By Anthony Boadle and Lisandra Paraguassu


BRASILIA (Reuters) - Brazil's government fears that fallout from the arrest of the lower house's former speaker could cost it votes needed on Tuesday to convincingly pass a spending cap that is the pillar of its fiscal discipline plan, government aides said.


Aides to President Michel Temer said he was working the phone on Friday to urge lawmakers to return to Brasilia to ensure the spending ceiling wins more than the 366 lower house votes it received in first round vote.


A lower vote could signal to markets that Congress' commitment to plugging the fiscal deficit is faltering and undermine a surge in Brazilian asset prices fueled by confidence that Temer will put government books in order.


The arrest on Wednesday of the speaker Eduardo Cunha on corruption charges, while expected, sent shockwaves through Congress. Sessions came to a halt and Congress emptied when Cunha's arrest was reported.


"At times of confusion like this, many congressmen 'go under' and prefer to stay in their districts," a Temer aide told Reuters on condition of anonymity because of the sensitivity of the matter. "Our job is to guarantee that there will be a quorum on Tuesday."

If lawmakers turn up in force, the constitutional amendment limiting growth in public spending to the inflation rate should sail through the second vote in the House and move on to the Senate, where it is expected to win approval before year-end.

Temer, who replaced impeached leftist President Dilma Rousseff in August, would then face the tougher task of reforming Brazil's costly pensions system, one of the main factors that drove the fiscal deficit above 10 percent of Gross Domestic Product last year.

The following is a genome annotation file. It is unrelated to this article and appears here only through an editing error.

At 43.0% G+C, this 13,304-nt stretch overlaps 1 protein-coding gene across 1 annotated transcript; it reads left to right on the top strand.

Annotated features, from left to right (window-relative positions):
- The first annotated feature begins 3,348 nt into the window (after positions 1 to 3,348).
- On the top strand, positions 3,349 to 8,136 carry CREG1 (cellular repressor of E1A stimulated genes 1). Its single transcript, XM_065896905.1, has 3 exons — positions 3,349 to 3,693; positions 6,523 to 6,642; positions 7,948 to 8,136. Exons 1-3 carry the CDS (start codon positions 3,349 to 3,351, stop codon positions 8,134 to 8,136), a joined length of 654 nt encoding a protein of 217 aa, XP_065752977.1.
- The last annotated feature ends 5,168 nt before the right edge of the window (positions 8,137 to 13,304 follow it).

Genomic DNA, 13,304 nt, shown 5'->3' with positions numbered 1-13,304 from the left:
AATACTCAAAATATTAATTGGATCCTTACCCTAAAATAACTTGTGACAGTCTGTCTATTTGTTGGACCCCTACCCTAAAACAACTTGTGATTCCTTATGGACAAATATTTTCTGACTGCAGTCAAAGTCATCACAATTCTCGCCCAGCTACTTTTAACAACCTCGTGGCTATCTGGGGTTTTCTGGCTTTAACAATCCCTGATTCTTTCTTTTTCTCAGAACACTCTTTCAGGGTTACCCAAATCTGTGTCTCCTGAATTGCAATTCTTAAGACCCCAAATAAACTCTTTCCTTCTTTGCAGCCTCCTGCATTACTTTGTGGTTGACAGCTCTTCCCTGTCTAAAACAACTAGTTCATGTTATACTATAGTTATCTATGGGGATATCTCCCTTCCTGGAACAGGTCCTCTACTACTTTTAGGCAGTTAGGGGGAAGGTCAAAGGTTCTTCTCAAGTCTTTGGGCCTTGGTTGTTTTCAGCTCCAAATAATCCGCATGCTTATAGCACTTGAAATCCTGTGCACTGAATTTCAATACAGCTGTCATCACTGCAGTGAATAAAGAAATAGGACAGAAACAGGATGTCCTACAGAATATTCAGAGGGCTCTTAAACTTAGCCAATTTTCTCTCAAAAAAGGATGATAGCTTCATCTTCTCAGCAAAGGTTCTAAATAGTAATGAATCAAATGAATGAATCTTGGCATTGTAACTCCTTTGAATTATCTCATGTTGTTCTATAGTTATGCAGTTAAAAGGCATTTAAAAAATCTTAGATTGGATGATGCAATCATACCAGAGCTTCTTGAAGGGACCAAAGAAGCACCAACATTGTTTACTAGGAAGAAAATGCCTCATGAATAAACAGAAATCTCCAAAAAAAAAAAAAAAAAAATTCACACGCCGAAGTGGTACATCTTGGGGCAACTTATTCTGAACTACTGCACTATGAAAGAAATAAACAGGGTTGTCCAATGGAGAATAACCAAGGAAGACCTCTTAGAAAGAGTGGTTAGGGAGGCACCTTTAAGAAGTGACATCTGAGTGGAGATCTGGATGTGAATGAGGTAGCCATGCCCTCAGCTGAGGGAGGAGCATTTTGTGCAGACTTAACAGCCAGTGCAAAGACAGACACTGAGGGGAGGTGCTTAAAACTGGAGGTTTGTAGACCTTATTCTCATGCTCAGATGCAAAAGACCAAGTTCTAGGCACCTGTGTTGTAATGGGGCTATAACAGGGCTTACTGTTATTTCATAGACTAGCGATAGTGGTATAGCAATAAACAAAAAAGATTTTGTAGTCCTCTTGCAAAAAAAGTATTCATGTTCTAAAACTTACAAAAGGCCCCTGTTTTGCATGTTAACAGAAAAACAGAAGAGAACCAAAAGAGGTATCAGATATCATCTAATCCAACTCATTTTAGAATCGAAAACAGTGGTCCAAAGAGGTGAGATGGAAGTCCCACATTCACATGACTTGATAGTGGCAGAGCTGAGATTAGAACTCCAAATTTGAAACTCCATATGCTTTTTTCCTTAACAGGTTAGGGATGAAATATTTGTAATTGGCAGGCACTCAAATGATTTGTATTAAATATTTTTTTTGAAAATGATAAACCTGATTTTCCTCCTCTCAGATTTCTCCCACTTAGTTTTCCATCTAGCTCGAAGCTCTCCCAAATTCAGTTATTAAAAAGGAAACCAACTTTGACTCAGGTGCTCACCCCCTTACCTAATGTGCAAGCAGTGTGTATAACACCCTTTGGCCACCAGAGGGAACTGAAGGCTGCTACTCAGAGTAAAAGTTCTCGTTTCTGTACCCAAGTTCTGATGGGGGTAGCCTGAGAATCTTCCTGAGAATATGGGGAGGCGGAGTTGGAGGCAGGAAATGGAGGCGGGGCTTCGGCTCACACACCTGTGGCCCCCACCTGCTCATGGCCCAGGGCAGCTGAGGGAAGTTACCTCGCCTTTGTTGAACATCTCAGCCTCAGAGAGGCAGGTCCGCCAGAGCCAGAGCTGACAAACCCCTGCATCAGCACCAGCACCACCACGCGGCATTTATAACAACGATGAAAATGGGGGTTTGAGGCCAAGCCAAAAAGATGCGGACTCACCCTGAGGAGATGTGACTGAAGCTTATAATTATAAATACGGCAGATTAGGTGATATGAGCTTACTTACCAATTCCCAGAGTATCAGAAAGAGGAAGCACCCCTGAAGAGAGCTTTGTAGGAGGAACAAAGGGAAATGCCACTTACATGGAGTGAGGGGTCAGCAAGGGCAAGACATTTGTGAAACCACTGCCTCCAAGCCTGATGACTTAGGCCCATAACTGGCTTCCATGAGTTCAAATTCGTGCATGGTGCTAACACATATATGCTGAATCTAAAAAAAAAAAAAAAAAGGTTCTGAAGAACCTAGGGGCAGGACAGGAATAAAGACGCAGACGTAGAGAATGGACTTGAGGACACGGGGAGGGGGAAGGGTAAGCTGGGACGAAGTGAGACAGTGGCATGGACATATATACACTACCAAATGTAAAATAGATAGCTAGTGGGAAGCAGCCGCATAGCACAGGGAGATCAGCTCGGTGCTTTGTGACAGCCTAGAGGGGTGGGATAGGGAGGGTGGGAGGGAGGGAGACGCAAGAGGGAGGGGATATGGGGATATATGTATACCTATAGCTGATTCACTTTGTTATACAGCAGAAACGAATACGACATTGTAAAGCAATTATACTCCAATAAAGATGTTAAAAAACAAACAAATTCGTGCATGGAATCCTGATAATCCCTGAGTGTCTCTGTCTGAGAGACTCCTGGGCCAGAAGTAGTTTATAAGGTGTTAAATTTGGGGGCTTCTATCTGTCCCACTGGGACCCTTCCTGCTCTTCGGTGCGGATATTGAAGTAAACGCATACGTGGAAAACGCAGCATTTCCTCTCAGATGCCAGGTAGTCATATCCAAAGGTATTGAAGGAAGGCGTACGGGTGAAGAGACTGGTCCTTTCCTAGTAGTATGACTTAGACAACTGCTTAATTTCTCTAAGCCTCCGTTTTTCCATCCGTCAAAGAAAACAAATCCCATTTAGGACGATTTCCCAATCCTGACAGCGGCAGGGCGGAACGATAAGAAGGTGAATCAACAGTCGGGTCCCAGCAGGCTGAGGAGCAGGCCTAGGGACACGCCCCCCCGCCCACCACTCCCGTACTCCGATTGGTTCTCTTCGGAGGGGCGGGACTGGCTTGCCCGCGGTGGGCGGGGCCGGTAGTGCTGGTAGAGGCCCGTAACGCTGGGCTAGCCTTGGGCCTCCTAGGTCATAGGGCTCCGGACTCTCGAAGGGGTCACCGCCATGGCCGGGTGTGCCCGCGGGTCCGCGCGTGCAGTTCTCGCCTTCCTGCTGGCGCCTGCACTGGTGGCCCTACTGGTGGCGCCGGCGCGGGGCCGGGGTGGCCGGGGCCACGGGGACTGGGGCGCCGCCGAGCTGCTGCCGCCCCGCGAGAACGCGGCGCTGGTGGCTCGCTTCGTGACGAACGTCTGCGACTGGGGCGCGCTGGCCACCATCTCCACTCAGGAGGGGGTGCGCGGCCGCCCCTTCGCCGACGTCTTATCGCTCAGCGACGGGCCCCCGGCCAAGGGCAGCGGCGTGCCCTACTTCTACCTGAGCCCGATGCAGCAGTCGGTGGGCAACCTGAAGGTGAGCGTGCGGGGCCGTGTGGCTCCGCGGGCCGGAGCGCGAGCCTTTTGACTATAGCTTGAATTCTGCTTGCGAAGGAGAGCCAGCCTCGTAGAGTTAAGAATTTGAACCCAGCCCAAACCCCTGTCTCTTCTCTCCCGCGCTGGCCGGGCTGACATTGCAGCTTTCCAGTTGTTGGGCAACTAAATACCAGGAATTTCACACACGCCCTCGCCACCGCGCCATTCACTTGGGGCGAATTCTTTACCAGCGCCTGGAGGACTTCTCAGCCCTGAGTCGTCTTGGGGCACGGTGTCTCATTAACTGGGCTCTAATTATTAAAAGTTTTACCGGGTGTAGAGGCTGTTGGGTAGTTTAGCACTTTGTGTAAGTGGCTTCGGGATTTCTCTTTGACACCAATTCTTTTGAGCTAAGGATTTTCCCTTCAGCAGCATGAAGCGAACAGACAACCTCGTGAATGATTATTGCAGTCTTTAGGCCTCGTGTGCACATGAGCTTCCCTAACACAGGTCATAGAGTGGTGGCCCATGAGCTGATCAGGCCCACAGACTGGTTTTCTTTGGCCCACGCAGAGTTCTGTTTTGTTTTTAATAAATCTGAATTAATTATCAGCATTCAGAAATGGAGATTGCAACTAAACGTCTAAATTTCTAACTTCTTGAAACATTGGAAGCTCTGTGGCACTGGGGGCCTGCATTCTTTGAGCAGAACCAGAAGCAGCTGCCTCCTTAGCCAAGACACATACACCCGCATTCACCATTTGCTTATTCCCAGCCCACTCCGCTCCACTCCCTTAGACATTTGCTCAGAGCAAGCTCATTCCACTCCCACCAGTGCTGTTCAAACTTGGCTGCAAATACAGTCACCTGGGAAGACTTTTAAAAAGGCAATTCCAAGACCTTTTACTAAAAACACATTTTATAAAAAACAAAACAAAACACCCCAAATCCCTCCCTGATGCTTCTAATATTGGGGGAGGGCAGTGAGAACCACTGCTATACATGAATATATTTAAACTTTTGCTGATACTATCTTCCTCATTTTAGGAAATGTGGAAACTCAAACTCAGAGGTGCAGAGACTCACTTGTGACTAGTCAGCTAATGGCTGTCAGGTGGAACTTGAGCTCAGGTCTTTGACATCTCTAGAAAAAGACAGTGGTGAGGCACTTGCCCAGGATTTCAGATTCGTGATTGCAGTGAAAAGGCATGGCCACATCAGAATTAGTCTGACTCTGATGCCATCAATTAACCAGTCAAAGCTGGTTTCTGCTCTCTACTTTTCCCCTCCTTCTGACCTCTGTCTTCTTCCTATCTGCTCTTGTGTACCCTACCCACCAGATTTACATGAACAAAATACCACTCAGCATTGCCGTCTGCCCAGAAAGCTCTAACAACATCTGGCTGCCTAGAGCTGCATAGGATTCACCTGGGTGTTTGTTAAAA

Congressman Pauderney Avelino, a Temer ally and leader of the center-right Democrats party, which holds the speakership, said Cunha's arrest would not derail the reform agenda.

"There is political stress here due to relations that Cunha had with so many lawmakers but it won't spoil the vote on the spending cap, or the other fiscal measures we have to adopt," he said.

Brazil's economy is expected to pull out of a two-year recession in the first quarter. Inflation is also slowing and the Central Bank lowered interest rates on Wednesday for the first time in four years.

Yet concerns remain that Brazil's biggest ever corruption scandal, surrounding political kickbacks on contracts with state-oil company Petrobras, could reach Temer and undermine confidence in his efforts to revive the economy.

Leonardo Barreto, head of Brasilia-based political consultancy Factual, said Cunha bolstered his influence as speaker by distributing kickbacks among his peers in the lower house but his dealings did not appear to involve members of Temer's inner circle.

Cunha could, however, provide damaging information on possible illegal donations to Rousseff's 2014 election campaign slate, on which Temer ran as vice president, Barreto said.

A bigger risk for Temer is a book Cunha plans to write on the impeachment movement that he led to remove Rousseff.

"If he reveals details of back-room plotting to get rid of Rousseff, that would be very serious for Temer," he said.

(Reporting by Anthony Boadle; Editing by Richard Chang)